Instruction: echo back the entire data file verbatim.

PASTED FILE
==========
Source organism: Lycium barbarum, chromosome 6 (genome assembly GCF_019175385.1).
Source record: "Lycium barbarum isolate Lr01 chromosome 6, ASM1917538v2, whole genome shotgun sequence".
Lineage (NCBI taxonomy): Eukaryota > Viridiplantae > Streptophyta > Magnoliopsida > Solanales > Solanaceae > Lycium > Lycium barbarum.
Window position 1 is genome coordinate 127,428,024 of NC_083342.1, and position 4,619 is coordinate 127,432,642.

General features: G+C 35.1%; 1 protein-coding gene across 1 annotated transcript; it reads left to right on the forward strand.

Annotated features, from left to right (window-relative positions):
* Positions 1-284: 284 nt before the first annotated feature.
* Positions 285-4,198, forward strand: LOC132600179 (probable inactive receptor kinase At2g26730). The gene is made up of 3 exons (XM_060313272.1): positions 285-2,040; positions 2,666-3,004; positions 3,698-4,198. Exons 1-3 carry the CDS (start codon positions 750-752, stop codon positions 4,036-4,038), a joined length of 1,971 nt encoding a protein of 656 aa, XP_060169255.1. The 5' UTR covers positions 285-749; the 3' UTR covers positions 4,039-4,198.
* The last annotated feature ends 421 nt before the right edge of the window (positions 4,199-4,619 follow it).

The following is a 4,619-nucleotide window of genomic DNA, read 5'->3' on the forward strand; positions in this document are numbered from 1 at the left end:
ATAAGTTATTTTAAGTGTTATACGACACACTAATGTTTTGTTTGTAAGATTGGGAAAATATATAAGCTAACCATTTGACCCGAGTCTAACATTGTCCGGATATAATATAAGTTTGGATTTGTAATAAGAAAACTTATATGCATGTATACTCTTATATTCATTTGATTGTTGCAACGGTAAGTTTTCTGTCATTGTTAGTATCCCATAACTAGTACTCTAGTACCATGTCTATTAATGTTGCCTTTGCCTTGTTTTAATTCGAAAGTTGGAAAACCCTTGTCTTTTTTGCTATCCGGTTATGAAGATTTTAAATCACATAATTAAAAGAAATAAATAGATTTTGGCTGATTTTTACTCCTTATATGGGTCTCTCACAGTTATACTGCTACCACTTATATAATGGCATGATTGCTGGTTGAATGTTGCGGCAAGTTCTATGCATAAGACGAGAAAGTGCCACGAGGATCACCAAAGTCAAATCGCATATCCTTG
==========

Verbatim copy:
Source organism: Lycium barbarum, chromosome 6 (genome assembly GCF_019175385.1).
Source record: "Lycium barbarum isolate Lr01 chromosome 6, ASM1917538v2, whole genome shotgun sequence".
Lineage (NCBI taxonomy): Eukaryota > Viridiplantae > Streptophyta > Magnoliopsida > Solanales > Solanaceae > Lycium > Lycium barbarum.
Window position 1 is genome coordinate 127,428,024 of NC_083342.1, and position 4,619 is coordinate 127,432,642.

General features: G+C 35.1%; 1 protein-coding gene across 1 annotated transcript; it reads left to right on the forward strand.

Annotated features, from left to right (window-relative positions):
* Positions 1-284: 284 nt before the first annotated feature.
* Positions 285-4,198, forward strand: LOC132600179 (probable inactive receptor kinase At2g26730). The gene is made up of 3 exons (XM_060313272.1): positions 285-2,040; positions 2,666-3,004; positions 3,698-4,198. Exons 1-3 carry the CDS (start codon positions 750-752, stop codon positions 4,036-4,038), a joined length of 1,971 nt encoding a protein of 656 aa, XP_060169255.1. The 5' UTR covers positions 285-749; the 3' UTR covers positions 4,039-4,198.
* The last annotated feature ends 421 nt before the right edge of the window (positions 4,199-4,619 follow it).

The following is a 4,619-nucleotide window of genomic DNA, read 5'->3' on the forward strand; positions in this document are numbered from 1 at the left end:
ATAAGTTATTTTAAGTGTTATACGACACACTAATGTTTTGTTTGTAAGATTGGGAAAATATATAAGCTAACCATTTGACCCGAGTCTAACATTGTCCGGATATAATATAAGTTTGGATTTGTAATAAGAAAACTTATATGCATGTATACTCTTATATTCATTTGATTGTTGCAACGGTAAGTTTTCTGTCATTGTTAGTATCCCATAACTAGTACTCTAGTACCATGTCTATTAATGTTGCCTTTGCCTTGTTTTAATTCGAAAGTTGGAAAACCCTTGTCTTTTTTGCTATCCGGTTATGAAGATTTTAAATCACATAATTAAAAGAAATAAATAGATTTTGGCTGATTTTTACTCCTTATATGGGTCTCTCACAGTTATACTGCTACCACTTATATAATGGCATGATTGCTGGTTGAATGTTGCGGCAAGTTCTATGCATAAGACGAGAAAGTGCCACGAGGATCACCAAAGTCAAATCGCATATCCTTG